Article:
Québec Solidaire courts and flatters Aussant even as he rejoins Parti Québécois
13 April 2018
The pseudo-left Québec Solidaire (QS) recently revealed that it had been in intense discussions with former investment banker and Parti Québécois (PQ) legislator Jean-Martin Aussant about assuming a leading role in QS almost until the very day he rejoined the PQ.
Aussant quit the PQ frontbench in 2011, saying it was not pursuing Quebec independence vigorously enough. Soon after he founded and briefly led Option Nationale.
Amir Khadir, one of the three QS legislators in the Quebec National Assembly, said: “We were interested in Jean-Martin Aussant. It was reciprocal and until the last minute, he weighed all the options ... We needed him so we could expand our reach.”
Even after Aussant announced he was rejoining the big business PQ and hoped to be its candidate in a predominantly working-class east-end Montreal riding, QS praised him effusively.
“Jean-Martin,” said Khadir, “made the choice that seemed the most appropriate. I do not share this opinion, but I hope he succeeds! … He is a person of great quality, an eloquent and convincing indépendantiste .” Gabriel Nadeau-Dubois, a second QS legislator and the party’s official “male spokesperson,” said he still has “respect and affection” for Aussant.
Nadeau-Dubois, who came to political prominence as CLASSE’s principal spokesperson during the 2012 Quebec student strike, has forged close ties to Aussant. Immediately on joining QS last year, Nadeau-Dubois said he would work to fuse it with Option Nationale, which Aussant led until he “retired” from politics after losing his National Assembly seat in 2012. In 2016, Aussant and Nadeau-Dubois led a nationalist “popular consultation” across Quebec, “Il faut qu’on se parle” (We Need to Talk.)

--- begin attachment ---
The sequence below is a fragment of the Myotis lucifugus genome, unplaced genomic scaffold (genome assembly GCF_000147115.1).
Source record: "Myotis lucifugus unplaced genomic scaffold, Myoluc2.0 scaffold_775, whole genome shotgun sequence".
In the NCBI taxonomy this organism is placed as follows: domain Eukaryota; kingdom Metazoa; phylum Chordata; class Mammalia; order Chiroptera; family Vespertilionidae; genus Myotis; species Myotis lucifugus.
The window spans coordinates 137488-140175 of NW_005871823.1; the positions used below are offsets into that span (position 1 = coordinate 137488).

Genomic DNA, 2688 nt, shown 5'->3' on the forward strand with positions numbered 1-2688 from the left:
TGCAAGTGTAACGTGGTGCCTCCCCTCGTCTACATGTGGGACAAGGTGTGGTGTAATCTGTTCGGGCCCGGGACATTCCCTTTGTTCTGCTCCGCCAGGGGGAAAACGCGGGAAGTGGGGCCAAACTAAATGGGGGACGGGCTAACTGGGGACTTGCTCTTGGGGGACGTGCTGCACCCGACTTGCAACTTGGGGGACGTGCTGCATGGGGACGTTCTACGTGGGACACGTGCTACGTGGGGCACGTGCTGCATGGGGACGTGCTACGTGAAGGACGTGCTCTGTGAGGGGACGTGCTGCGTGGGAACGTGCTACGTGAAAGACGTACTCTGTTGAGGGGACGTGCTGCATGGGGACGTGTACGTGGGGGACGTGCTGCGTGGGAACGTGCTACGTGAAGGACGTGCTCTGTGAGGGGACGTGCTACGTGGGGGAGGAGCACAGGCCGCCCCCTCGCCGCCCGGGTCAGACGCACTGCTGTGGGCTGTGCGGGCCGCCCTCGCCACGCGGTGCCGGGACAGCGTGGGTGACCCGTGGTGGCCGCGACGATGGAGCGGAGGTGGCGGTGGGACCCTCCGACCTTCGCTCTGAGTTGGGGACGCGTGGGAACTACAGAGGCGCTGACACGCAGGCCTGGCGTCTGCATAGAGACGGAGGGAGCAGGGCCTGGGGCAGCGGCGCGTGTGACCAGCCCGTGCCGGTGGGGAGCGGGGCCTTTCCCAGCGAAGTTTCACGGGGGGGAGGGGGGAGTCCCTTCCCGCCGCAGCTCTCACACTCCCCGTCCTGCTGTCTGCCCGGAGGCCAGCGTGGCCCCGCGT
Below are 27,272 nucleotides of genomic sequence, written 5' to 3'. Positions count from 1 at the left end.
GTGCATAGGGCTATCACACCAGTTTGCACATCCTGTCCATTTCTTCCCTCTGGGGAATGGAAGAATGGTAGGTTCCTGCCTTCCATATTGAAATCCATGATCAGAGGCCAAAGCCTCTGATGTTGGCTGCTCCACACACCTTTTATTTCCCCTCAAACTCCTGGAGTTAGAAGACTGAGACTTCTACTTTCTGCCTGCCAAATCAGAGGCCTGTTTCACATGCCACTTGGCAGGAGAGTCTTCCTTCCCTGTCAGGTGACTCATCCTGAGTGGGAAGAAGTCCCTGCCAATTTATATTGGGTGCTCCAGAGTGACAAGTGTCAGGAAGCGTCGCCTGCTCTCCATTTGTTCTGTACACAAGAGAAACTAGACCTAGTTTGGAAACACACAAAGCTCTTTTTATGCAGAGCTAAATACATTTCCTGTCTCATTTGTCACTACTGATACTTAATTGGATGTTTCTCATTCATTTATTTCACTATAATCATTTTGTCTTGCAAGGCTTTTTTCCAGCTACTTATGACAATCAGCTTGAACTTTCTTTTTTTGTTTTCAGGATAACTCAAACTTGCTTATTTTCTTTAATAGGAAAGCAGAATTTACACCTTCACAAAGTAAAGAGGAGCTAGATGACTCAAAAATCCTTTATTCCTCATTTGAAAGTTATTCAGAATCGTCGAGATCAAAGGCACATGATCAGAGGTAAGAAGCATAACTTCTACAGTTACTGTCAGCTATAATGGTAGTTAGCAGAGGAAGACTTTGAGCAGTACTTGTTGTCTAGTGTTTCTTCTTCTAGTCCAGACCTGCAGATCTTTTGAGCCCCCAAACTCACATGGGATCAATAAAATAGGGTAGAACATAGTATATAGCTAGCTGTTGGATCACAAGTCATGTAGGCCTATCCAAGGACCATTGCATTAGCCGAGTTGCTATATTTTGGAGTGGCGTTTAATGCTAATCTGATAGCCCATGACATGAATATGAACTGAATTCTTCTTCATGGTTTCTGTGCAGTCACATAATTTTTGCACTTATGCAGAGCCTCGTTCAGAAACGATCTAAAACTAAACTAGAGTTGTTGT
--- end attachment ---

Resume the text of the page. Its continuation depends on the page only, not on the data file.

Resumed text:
Nadeau-Dubois described Aussant’s rejection of Quebec Solidaire’s overtures in favour of the PQ as a return to his “natural political family.”
Quebec Solidaire’s courtship of Aussant and continuing fondness for him even after he jilted it at the altar shows yet again that the pseudo-left QS is an integral part of the “sovereignist” or pro-Quebec independence “family.” Led by the PQ, it represents the faction of the Quebec ruling class that sees the creation of a third imperialist state in North America as means of forging closer ties to Washington and Wall Street and better pursuing the offensive against the working class.
QS plays an important role in the “sovereignist family,” providing a “left” cover for the PQ and indépendantiste nationalism—which has been widely discredited in the working class because of the PQ’s long association with austerity and promotion of anti-immigrant and anti-Muslim chauvinism.
Quebec Solidaire’s attempted recruitment of Aussant was entirely in line with its merger late last year with Option Nationale. The latter had long attacked QS for placing too much emphasis on “social questions” and had only ever reproached the PQ for not doing more to promote independence.
At the December congress at which QS voted to merge with ON and in part to satisfy its marriage partner, QS moved still further right. This included: diluting its vague promises of social reform in favor of a stronger emphasis on Quebec independence; declaring itself a “fiscally responsible” party, as part of its efforts to convince the Quebec elite that it is ready for a role in government; and signaling its readiness to ally with Parti Québécois, before or after next October’s election, in the name of ending “hard right” rule and advancing the struggle for Quebec sovereignty.
QS would have preferred that Aussant join its ranks. But their well-wishes and praise of him as a fellow “progressive” show that the QS leadership regards his return to the PQ, and likely re-emergence as a major figure in it, favorably. It provides QS with a further “friend” in the PQ leadership and another potential avenue for bringing about “convergence” with this big business party.